Red State had a lot of potential, I thought, but sadly, it failed on all accounts. The storyline was centred on this ultra-religious cult who got up to some, let’s say, questionable, activities. When I read this description, I was definitely interested in seeing the film, as I felt like it was something which had not really been explored before, despite many occasions of dangerous cults hitting the news worldwide. At the end of the day, this film works as something of a bizarre piece, being hard to define genre-wise, almost as if the director (Kevin Smith) could not make up his mind about what kind of film he wanted to make! I think it will appeal to those sorts of people who like their films to have a variety of ‘segments’, each of which is a different ‘flavour’. This first half of the film is dedicated to creating an uncomfortable atmosphere, mainly revolved around introducing the audience to the cult, whereas the second half is much more action-packed, with the arrival of the police. A face-off proceeds, with bullets flying in every direction, and the police have orders to kill everyone inside, meaning that only one side of this ‘battle’ can be left standing in the end. Even the ending seemed to go off at another tangent, with the very late introduction of some sort of government conspiracy/cover-up idea literally within the final scenes.
One of the biggest flaws of this film, for me, was the lack of character development all round. This is crucial in creating a bond with the audience and the people we are viewing on screen – if we can’t understand or relate to them, then we are not going to give a monkeys what happens to them! This is only too obviously illustrated in Red State, as characters seem to drop like flies, allowing no chance for the viewers to fully comprehend the situation, and once this starts happening, one learns not to even bother trying to get a handle on the characters because one knows that they won’t be long for this world. This is also where a lot of slasher films fall afoul, as they have a tendency to place too much emphasis on trying to ‘shock’ audiences with violence, leading to a failure in the basic principles of building up a group of core characters which can carry the film along adequately.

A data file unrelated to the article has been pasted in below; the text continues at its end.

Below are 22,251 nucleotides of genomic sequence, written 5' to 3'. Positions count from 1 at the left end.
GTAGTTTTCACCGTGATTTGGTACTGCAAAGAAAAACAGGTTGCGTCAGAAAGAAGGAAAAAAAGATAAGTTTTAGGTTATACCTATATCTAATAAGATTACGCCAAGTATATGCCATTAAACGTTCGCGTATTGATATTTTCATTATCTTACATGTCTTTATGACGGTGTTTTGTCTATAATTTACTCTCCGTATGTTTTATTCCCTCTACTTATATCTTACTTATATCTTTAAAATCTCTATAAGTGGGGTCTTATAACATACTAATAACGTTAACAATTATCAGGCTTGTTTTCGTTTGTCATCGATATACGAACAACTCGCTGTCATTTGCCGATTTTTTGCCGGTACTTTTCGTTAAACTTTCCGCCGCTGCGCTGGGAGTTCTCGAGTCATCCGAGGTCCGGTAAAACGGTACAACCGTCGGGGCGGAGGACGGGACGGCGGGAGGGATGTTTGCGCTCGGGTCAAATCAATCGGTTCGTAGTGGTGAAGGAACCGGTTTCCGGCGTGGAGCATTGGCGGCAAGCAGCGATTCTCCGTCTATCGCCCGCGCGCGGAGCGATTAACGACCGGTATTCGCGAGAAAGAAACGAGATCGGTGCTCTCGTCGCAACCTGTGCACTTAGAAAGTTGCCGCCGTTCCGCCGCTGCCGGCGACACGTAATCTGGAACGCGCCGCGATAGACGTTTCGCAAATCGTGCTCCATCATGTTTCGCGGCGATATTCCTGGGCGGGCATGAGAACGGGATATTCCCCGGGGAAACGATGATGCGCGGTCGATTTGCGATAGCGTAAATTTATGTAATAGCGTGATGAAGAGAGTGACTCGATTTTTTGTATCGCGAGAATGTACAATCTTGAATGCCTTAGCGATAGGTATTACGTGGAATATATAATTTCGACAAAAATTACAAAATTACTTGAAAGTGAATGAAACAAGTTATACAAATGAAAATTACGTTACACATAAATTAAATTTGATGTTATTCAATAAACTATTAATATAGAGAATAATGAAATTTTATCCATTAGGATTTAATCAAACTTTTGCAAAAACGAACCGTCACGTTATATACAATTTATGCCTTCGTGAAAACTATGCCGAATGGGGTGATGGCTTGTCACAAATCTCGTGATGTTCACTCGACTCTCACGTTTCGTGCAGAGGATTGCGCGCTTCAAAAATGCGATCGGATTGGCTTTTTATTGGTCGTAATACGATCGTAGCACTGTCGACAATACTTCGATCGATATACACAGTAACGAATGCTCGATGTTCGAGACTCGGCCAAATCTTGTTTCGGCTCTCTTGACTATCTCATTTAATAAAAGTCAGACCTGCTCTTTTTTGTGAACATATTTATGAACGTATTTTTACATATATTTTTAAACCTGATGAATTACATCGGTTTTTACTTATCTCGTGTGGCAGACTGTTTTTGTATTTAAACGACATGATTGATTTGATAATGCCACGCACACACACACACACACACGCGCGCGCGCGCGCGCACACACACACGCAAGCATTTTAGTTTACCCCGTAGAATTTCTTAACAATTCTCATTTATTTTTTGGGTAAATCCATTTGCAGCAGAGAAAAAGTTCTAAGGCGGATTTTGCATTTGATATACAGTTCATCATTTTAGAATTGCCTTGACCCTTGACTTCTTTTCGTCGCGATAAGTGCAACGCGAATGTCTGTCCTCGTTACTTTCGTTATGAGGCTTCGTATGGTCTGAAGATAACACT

I thought that the long, drawn-out sequences of the pastor Abin Cooper (portrayed by Michael Parks) giving his speeches were a bit too much really, as they did take up a significant portion of the film – this literally being just one man talking for minutes at a time, almost as if we’re back at school doing a Shakespeare monologue. These were, quite frankly, dull to watch after the first few minutes, and I really failed to see the benefit of them being so long, apart from to highlight the intensity of what it’s like to be involved in a cult. Similarities have been drawn between Red State and The Devil’s Rejects (bizarrely) but this is mostly due to the fact that the Five Points Trinity Church in Red State is simply a ‘family’ of hateful people, and the same is true of the sadistic Firefly family of The Devil’s Rejects, the only difference being with the religious motivations (or lack of) behind their actions.
What I thought was interesting though, was the fact that this film used no background music whatsoever, it simply relied on dialogue and various sound effects, giving it a more realistic, even documentary-like feel to it. This was a very brave move on Kevin Smith’s part, and I must say, I praise him for taking this bold approach. It allows no escape from the visuals, meaning that the audience relies heavily on the storyline with no distractions and indications as to anything ‘sinister’ which is about to happen (as this is usually given away by the music!). The film does still manage to be unsettling without the aid of music, and that is all thanks to a subtle building up of the atmosphere, although, perhaps this is also due to the horrific nature of the idea of a cult in general, as they have famously destroyed many lives.
I was surprised to see John Goodman listed among the other cast members, as this was very much a sharp detour from his usual comic characters, and he didn’t even make an appearance till midway through the film! He played his role well, I’ll give him that, but the fact remains that the actual storyling was seriously in need of a touch-up. I personally think that the 2005 film Mouth to Mouth was a more accurate portrayal of how dangerous a cult can be, and how easy it is to get sucked into that environment, so I would recommend that one over Red State. But Red State makes for a much more horrific and violent watch, which might be more up your alley!